A new state for what?

A new state for what?

Occasional flare-ups and passionate statements are trademarks of the ruling Justice and Development Party’s (AK Party) politics, and last week was no exception. Former member of the AK Party’s Central Executive Board and a former MP candidate for Kayseri, Ayhan Oğan tossed the idea of a new state being established and claimed that “[Recep Tayyip] Erdoğan is the founder of this new state, whether some people like it or not.”

Oğan is a careful politician; he did not come up with these words out of nowhere. He was a guest on my talk show on CNN Türk called “Turkey’s Agenda.” Despite some of his harsh words during the first three hours, he waited till the end of the show to drop the “new state” bomb. Oğan is not alone in the argument that the Turkish state might have been ended. In fact, in Ankara there are more supporters of him.

Daily Cumhuriyet’s Aslı Aydıntaşbaş wrote her impressions about bureaucracy and politics in Ankara after a recent visit. “It is as if the coup [July 15, 2016] had been successful and the state is collapsing,” she wrote.

 “Everyone I talked to told me about the weakness or the fall of institutions. And I talked to AK Party people, not the opposition. My heart was torn apart. I could not feel anything but despair,” she added.

 Reading between the lines of Aydıntaşbaş’s column and Oğan’s statements, one sees the similarities.

 Despite the denouncements of Oğan by Erdoğan, Prime Minister Binali Yıldırım, and opposition Nationalist Movement Party (MHP) leader Devlet Bahçeli, bureaucracy in Ankara, politicians, and the AK Party elite feel and probably advocate that Mustafa Kemal Atatürk’s Turkish Republic is over. It is time to knock down the old building and start constructing a new one with AK Party’s values, piety, Erdoğan’s criteria, Sunni guidelines, male-dominated ideas, and so on. You got the picture.

And the signs have emerged as well. Pushing intense religiosity in schools, kicking Darwin’s evolution theory out of the curricula, segregating college dorms so that two students cannot stay together, and getting rid of cocktail classes out of hotel management schools are just a few of the signs. So despite all the hardships that are fought together, why are the AK Party and Erdoğan still far from creating a coalition of happiness? Who needs a new state and for what? Why are pro-AK Party pundits on TV shows shouting more than ever?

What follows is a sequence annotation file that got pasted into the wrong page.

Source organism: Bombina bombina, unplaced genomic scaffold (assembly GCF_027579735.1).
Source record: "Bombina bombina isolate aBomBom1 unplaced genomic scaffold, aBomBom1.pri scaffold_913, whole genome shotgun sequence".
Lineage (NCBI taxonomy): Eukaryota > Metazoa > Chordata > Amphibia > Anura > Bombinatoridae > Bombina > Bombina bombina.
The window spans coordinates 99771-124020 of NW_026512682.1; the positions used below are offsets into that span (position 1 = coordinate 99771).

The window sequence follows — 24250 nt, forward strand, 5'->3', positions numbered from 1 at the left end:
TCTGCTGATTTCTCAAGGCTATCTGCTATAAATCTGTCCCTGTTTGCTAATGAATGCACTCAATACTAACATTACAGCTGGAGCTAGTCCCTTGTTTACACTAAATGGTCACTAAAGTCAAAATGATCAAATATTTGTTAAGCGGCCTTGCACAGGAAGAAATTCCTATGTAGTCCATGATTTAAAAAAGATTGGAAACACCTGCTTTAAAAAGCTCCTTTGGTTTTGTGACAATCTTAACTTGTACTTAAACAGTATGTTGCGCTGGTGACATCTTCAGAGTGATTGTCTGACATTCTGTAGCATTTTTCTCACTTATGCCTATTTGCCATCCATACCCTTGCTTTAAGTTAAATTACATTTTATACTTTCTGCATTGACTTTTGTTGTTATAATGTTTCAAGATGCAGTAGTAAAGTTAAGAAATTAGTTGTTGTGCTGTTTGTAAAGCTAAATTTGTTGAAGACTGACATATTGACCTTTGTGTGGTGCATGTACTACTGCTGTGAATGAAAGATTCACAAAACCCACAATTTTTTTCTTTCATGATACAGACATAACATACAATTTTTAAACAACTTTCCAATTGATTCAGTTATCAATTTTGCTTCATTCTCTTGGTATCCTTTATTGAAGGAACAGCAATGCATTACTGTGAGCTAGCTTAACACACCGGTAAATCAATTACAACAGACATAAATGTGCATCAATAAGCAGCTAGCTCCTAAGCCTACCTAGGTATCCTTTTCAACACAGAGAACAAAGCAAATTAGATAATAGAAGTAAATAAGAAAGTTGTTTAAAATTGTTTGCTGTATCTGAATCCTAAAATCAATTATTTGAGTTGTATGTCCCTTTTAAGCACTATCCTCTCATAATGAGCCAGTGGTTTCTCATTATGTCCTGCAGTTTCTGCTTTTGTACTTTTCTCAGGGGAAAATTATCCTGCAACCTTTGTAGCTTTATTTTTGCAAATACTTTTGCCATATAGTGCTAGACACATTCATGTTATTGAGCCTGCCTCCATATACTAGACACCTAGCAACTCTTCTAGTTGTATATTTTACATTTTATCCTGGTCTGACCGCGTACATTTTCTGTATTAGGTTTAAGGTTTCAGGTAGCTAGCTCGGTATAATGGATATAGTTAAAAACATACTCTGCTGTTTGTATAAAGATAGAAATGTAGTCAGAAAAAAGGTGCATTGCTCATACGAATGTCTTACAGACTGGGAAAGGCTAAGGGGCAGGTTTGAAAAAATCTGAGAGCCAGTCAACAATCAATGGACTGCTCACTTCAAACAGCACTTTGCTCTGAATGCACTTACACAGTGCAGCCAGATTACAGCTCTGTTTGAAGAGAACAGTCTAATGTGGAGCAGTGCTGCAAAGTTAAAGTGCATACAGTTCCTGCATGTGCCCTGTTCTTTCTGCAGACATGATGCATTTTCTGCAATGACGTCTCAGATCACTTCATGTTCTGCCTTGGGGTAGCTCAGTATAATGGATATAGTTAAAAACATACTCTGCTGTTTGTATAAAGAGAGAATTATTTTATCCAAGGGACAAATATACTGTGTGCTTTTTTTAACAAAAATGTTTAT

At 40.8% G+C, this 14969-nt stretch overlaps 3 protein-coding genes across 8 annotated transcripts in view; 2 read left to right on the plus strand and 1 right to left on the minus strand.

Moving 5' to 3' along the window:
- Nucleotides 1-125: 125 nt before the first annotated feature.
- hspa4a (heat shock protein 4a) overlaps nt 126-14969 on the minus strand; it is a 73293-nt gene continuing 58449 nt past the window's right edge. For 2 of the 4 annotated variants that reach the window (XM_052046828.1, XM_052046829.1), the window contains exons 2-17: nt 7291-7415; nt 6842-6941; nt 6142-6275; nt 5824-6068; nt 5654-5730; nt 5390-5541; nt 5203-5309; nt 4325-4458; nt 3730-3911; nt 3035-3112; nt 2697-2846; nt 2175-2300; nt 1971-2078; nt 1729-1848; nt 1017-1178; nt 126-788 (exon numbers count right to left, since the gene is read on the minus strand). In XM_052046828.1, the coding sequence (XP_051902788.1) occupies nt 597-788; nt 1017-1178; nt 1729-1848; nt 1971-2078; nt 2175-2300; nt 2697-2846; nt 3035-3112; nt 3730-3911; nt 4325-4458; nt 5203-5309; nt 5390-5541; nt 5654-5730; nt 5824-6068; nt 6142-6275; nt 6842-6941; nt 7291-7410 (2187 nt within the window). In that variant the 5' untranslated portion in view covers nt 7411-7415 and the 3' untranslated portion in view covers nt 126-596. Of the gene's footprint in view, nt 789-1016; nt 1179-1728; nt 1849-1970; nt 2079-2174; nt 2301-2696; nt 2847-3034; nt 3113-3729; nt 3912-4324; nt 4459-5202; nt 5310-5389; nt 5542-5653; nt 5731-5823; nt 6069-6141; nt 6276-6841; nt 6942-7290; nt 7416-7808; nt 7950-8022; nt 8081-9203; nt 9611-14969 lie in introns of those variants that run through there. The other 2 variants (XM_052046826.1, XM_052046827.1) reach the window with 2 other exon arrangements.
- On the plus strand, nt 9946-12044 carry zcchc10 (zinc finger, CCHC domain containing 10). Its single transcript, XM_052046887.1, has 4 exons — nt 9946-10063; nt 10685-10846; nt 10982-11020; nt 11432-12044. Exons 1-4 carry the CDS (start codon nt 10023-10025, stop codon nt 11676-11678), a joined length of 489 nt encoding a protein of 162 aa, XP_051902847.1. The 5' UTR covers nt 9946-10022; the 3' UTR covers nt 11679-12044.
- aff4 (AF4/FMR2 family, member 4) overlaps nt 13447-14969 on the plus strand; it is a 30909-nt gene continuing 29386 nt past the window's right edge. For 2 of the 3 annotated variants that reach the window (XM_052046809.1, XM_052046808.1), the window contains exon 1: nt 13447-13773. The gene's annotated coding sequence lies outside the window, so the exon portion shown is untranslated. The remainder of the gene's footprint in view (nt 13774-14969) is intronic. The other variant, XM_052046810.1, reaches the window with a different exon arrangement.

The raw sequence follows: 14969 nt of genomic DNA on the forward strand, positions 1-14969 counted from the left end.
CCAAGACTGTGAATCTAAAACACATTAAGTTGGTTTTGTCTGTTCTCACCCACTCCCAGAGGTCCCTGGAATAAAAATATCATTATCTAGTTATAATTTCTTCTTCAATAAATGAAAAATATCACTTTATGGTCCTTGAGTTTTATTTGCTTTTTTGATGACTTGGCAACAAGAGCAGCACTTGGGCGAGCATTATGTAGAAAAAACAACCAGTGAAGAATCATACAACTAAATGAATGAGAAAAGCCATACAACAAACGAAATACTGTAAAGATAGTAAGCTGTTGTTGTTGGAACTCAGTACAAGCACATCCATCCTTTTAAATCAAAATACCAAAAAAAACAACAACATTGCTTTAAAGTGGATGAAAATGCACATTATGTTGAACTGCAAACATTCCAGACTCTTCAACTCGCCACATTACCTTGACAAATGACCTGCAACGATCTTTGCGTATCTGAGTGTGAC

One former intelligence source told me that the signs are neither getting any better for the party nor for the country as a whole. “There are a lot of grey/dark areas in the July 15 coup attempt and these are becoming more visible,” he said. “People are quietly talking about these, but not challenging the government. Silently and patiently they are waiting. Plus, the elections will be rough if ever peaceful,” he added. Pundits like Oğan are advocating a new state so that not just a new society but a new penal code and a new legal framework should be established to immunize all the actors of this current state from prosecution and to create a “tabula rasa” for all. 

The Turkish Republic founded by Atatürk may be weakened but it is not dead, and never will be. As Dr. Barış Doster of Marmara University said, “In this geography, states that are formed with blood and fight can only collapse that same way.” Governing this land will never be a cakewalk. Turkey’s rulers and citizens should keep that in mind to create unity once and for all.